Middle East, the conflict that made the war global form the grand tale that Eugene Rogan tells in his latest book. I didn’t have any knowledge about the role of the Ottoman Empire as well, but while reading this book that wasn’t a problem at all. Over the last few years, as the centenary of World War I approached and began, I’ve been reading a number of books on World War I. When I saw Eugene Rogan’s The Fall of the Ottomans: The Great War in the Middle East, I was immediately interested in it. For obvious reasons, most English-language books published on the Great War of 1914-1918 are Eurocentric, focused on the grinding trench warfare of the Western Front. Now comes an absolutely magnificent account of the war from the viewpoint of the Ottoman Empire, which sided with Germany during the conflict and suffered a crushing defeat that turned much of the Middle East into British and French colonial satraps.
But that may be true of the ill-fated Gallipoli campaign, which was intended by British politicians and generals to deliver a swift knockout blow to the Ottoman Empire, but instead ended in an Ottoman triumph and lengthened the conflict. The Ottoman empire had ruled for centuries over the lands from the Sahara to Persia but did not refer to them as part of a single region. Helping us to understand the difficulties the states of the Middle East have endured since then, and the challenges they continue to face, Rogan’s book takes us back to the moment of their birth, a moment in which one imperial order collapsed and gave way to another. The Fall of the Ottomans: The Great War in the Middle East, 1914-1920, by Eugene Rogan, Allen Lane, RRP 25, 512 pages, published in the US in March by Basic Books. The Ottoman Empire, already in a parlous state in 1914, was torn apart by the end of the first World War, as the cataclysm exposed its ethnic and religious fault lines. Eugene Rogan, an American of Scottish extraction, took a two-year sabbatical from his post as Director of Oxford University’s Middle East Centre to work on this book.
According to Eugene Rogan’s The Fall of the Ottomans, the collapse of the millennium-old empire triggered most of the problems that plague the Middle East today. The book is essential reading for understanding the evolution of the modern Middle East and the root causes of nearly all the conflicts that now plague the area. Pamuk, evket (1987). The Ottoman Empire and European Capitalism, 1820-1913. Cambridge: Cambridge University Press. Issawi, C. (1966). The Economic History of the Middle East, 18001914: a Book of Readings. The Ottoman Empire: The Classical Age 1300-1600 is a highly valuable book about Ottoman Empire’s rise in Medieveal Anatolia. Can you please provide me with some books about the fall of the Ottoman Empire?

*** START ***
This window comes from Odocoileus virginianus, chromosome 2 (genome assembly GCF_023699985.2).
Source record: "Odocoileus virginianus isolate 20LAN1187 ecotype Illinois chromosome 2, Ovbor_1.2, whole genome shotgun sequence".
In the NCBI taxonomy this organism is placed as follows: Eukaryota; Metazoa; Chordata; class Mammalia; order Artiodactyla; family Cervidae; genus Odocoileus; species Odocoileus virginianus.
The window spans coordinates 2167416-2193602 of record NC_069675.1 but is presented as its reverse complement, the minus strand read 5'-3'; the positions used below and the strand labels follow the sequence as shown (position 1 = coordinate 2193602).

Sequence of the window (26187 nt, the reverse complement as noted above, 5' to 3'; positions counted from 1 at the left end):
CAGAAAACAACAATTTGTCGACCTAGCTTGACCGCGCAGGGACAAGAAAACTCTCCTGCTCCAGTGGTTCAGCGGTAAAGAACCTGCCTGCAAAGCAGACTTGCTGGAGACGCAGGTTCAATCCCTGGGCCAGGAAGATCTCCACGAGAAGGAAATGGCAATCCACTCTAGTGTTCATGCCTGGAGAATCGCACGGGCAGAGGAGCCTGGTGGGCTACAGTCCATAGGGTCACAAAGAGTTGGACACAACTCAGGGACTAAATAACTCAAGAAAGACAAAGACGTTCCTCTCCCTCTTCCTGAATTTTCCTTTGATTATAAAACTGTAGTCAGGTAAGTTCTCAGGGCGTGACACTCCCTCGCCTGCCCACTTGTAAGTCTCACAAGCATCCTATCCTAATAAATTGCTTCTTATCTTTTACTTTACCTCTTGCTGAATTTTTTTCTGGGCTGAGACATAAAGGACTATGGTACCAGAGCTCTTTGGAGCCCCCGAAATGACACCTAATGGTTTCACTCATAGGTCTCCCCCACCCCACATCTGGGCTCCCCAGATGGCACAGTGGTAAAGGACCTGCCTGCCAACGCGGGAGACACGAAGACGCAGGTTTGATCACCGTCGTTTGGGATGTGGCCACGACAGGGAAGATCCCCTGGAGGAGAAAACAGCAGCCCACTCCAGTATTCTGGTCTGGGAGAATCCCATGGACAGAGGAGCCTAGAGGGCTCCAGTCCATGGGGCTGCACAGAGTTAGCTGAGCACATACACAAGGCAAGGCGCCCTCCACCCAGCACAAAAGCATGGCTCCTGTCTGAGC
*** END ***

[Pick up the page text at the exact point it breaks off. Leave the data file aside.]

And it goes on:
The Fall Of The Ottomans By Eugene Rogan, Book Review: Tragic Tales Of The Gallipoli Campaign
So many countries emerged from the Ottoman Empire’s collapse, including Lebanon and Iraq, that knowledge of the events is relevant to understanding our present, as well as Ottoman past. Macfie’s book examines the background to, and causes of, the breakup, including World War One; information on the Balkans is included. Available in: Paperback,Hardcover,NOOK Book (eBook). Like England’s Charles II, the Ottoman Empire took an unconscionable time. In 1914 the Ottoman Empire was depleted of men and resources after years of war against Balkan nationalist and Italian forces. But in the aftermath of the assassination in Sarajevo, the powers of Europe were sliding inexorably toward war, and not even the Middle East could escape the vast and enduring consequences of one of the most destructive conflicts in human history. Discover librarian-selected research resources on Ottoman Empire from the Questia online library, including full-text online books, academic journals, magazines, newspapers and more. Ottoman Empire (tmn), vast state founded in the late 13th cent. by Turkish tribes in Anatolia and ruled by the descendants of Osman I until its dissolution in 1918. Rogan, Eugene L. The Fall of the Ottomans: The Great War in the Middle East. New York, NY: Basic Books, 2015. El-Rouayheb, Khaled. Islamic Intellectual History in the Seventeenth Century: Scholarly Currents in the Ottoman Empire and the Maghreb. I’ll confess I’m not an expert on this topic, though – I’m just in the middle of a great book by Michael Reynolds called Shattering Empires: the Clash and Collapse of the Ottoman and Russian Empires, 1908-1918 that pushes back against the traditional nationalism hypothesis.
The Ottoman Empire: The Last Great Casualty Of The First World War » The Spectator
This is narrative history at its very best: disciplined, well-paced, judicious and spiked with detail, character and incident. A chronological tale of the First World War might be wearyingly familiar, but by telling it from the perspective of the Ottoman Empire, Eugene Rogan grabs the reader’s attention as if we are hearing the Iliad from the Trojan battlements. The collapse of the Ottoman Empire and the city’s incorporation into Greece in 1912 provoked a major upheaval that compelled Salonica’s Jews to reimagine their community and status as citizens of a nation-state. Jewish Salonica is the first book to tell the story of this tumultuous transition through the voices and perspectives of Salonican Jews as they forged a new place for themselves in Greek society.